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The Best Plant-Based Bobotie

30 June 2022 | 0 comments | Posted by Nicole D'Almeida in Masterchefs

Making a plant based bobotie

South Africa is a gastronomical melting pot unlike any other in the world, thanks to a fusion of cultures and a deeply rooted history. The food here has been influenced by the French, Dutch, Malaysian and Indian, to name a few. Bobotie ( baah-booeh-tee) falls into the Cape Malay influence, distinct for its sweet, savoury, tangy and fragrant flavours.

It can also be referred to as a fruity curry, although the sweetness should never outweigh the flavour of the spices.

The history behind bobotie

Bobotie is happily recognised as South Africa’s national dish. However, it is a recipe which holds a sad past. It is said that it was brought over from Indonesia as early as the 17th century and shaped into what it is today by the Cape Malay community of Cape Town. The Cape Malay’s ancestors were first brought to South Africa about 4000 years ago as slaves during Dutch colonist rule.

The Spice Route was first discovered by the Portugese and connected Asia, Africa and Europe. It allowed all these countries to trade spices, coffee and sugar with one another. The Dutch later started The Dutch East India Company, which dominated the Spice Route. This was the wealthiest company of its time, which acted much like a supply chain.

The journey from the east to the west was long, so the Dutch set up a resting point in the middle, which was in the Southern-most part of the Cape, also known as The Cape of Good Hope. With them, of course, were the ancestors of the Cape Malay. Spices from modern-day Indonesia and Malaysia were the most profitable during this time. In fact, spices were so expensive back then that it wasn’t rare to be paid in cloves!

Today, traditional bobotie is made with minced meat and an egg topping, fragrantly infused with all of its historical flavours. Fortunately for the plant-eaters, though, there are also plenty of easy vegan recipes South Africans can enjoy, bobotie included - yum! In this recipe, lentils make a great meat substitute, whereas tofu acts as an egg-like topping.

“Mince-style” lentil filling:

  • 2 cups of dried brown lentils (soak them overnight and rinse them before using)
  • 2 slices of bread, soaked in water (your classic white or brown works best)
  • 1 tbsp sunflower or olive oil
  • 2 tbsp Worcestershire or soy sauce
  • 3 1/2 cups of water
  • ½ cup veggie stock
  • 2 onions, finely diced
  • 3 cloves of garlic, crushed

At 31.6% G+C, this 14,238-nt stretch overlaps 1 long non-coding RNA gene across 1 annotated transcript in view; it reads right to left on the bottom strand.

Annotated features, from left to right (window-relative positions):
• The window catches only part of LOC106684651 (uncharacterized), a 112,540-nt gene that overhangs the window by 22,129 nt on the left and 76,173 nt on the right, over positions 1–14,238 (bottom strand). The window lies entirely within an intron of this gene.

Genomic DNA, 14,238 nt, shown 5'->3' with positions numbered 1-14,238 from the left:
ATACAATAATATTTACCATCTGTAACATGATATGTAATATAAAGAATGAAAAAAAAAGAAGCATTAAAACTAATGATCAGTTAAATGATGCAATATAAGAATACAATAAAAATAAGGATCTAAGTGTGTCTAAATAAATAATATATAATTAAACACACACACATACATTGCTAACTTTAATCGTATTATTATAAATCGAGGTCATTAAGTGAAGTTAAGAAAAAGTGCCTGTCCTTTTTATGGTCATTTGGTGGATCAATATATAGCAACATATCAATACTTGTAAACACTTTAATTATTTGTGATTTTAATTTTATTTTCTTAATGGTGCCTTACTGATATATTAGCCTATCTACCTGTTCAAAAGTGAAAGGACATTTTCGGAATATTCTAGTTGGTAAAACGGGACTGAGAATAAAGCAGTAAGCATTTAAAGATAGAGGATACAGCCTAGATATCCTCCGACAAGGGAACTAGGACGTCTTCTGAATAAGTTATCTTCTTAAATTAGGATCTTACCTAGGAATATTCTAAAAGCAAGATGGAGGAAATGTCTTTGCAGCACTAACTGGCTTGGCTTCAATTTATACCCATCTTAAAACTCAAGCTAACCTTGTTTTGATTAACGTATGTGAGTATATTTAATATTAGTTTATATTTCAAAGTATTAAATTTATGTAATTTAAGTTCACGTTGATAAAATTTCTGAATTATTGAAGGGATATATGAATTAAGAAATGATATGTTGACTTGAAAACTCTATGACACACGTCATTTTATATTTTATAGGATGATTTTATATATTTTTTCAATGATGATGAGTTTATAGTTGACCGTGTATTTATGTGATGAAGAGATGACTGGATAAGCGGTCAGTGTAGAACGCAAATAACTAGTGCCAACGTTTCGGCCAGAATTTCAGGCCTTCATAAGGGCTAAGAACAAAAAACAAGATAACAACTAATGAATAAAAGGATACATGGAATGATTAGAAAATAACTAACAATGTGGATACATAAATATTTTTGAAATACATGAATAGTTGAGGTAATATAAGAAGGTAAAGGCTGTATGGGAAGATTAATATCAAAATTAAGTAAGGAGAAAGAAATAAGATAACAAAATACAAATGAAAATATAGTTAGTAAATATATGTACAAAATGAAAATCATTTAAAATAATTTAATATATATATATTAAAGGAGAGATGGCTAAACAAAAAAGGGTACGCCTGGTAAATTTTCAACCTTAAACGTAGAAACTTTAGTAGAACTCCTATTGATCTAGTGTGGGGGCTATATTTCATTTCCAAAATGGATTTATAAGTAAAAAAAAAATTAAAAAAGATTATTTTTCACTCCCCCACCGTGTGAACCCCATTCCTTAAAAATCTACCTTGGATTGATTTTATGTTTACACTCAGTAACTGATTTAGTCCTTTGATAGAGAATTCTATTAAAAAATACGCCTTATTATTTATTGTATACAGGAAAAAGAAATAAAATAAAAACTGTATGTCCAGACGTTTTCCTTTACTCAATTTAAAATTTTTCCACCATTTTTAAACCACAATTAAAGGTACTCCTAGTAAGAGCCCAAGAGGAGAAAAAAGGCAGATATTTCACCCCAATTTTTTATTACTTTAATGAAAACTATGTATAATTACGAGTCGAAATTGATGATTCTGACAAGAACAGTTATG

• 2 carrots, grated
  • 1 tbsp garam masala
  • ½ tsp ground ginger
  • 1 tsp ground cumin
  • 1 tsp ground coriander
  • 1 tsp fresh thyme, finely chopped or ½ tsp dried
  • 1 tbsp curry powder (mild, medium or hot)
  • 160ml Mr.s Balls fruit chutney or any other fruit chutney of your choice
  • 1/2 lemon, juiced
  • ½ tsp salt, or more to taste
  • Pepper to taste
  • *Optional: ½-1/3 cup loosely packed raisins
  • *Optional: 1 tsp brown sugar to sweeten

“Egg-style” topping mixture:

  • 480g of tofu, silken is best
  • 1/3 cup plant milk of choice (soy works well)
  • 1/3 cup chickpea flour
  • 2 tbsp nutritional yeast (this gives vegan dishes a cheesy umami flavour)
  • 1 tsp turmeric
  • 4-6 bay leaves for on top
  • 1/4 tsp salt (or more to taste)
  • *Optional for an extra egg-like taste: use black Indian salt instead of regular salt

Filling method

  1. First, take your two slices of bread and soak them in some water. After 5 minutes, squeeze the water out and set it aside.
  2. While your bread soaks, add oil to a deep pan and set it to medium heat. Then, add your garlic, ginger, carrots, herbs, salt, pepper and spices and saute until everything is slightly browned and your onions are transparent in colour.
  3. Add your soaked bread, raisins and sugar to your pan, as well as your lemon juice, chutney, water, stock, Worcestershire sauce and lentils. Bring everything to a boil and stir gently.
  4. Once boiling, turn the heat down to a simmer and cook for a further 15-20 minutes, continuing to stir every 2-3 minutes until your lentils are cooked, and the liquid has cooked away.
  5. Empty the pan mixture into an ovenproof dish and flatten the top of it with a spoon to make a good base for the topping layer. Set aside whilst you focus on the topping.

Topping method

  1. Preheat your oven to 190ºC.
  2. In a blender, blend the milk, nutritional yeast, salt, chickpea flour, turmeric and tofu together until it reaches a creamy consistency.
  3. Pour the topping mixture over the bobotie mixture. Top with your bay leaves for an extra flavour punch and added wow factor.
  4. Bake in the oven for between 40-45 minutes, or alternatively, until the topping is a beautiful golden brown.
  5. Serve with some yellow rice. For an even more authentic experience, serve the bobotie and yellow rice with extra sides of sliced bananas, pickles and fruit chutney. Enjoy!

Tell us your food story

Have you tried a vegan twist on an old favourite? Which one was your favourite and why? Let us know in the comments down below or contact us to have your recipe featured on our site.

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Recommended reading

If you enjoyed this post and you have time to spare, then why not dive deeper down the rabbit hole and check out the following posts:

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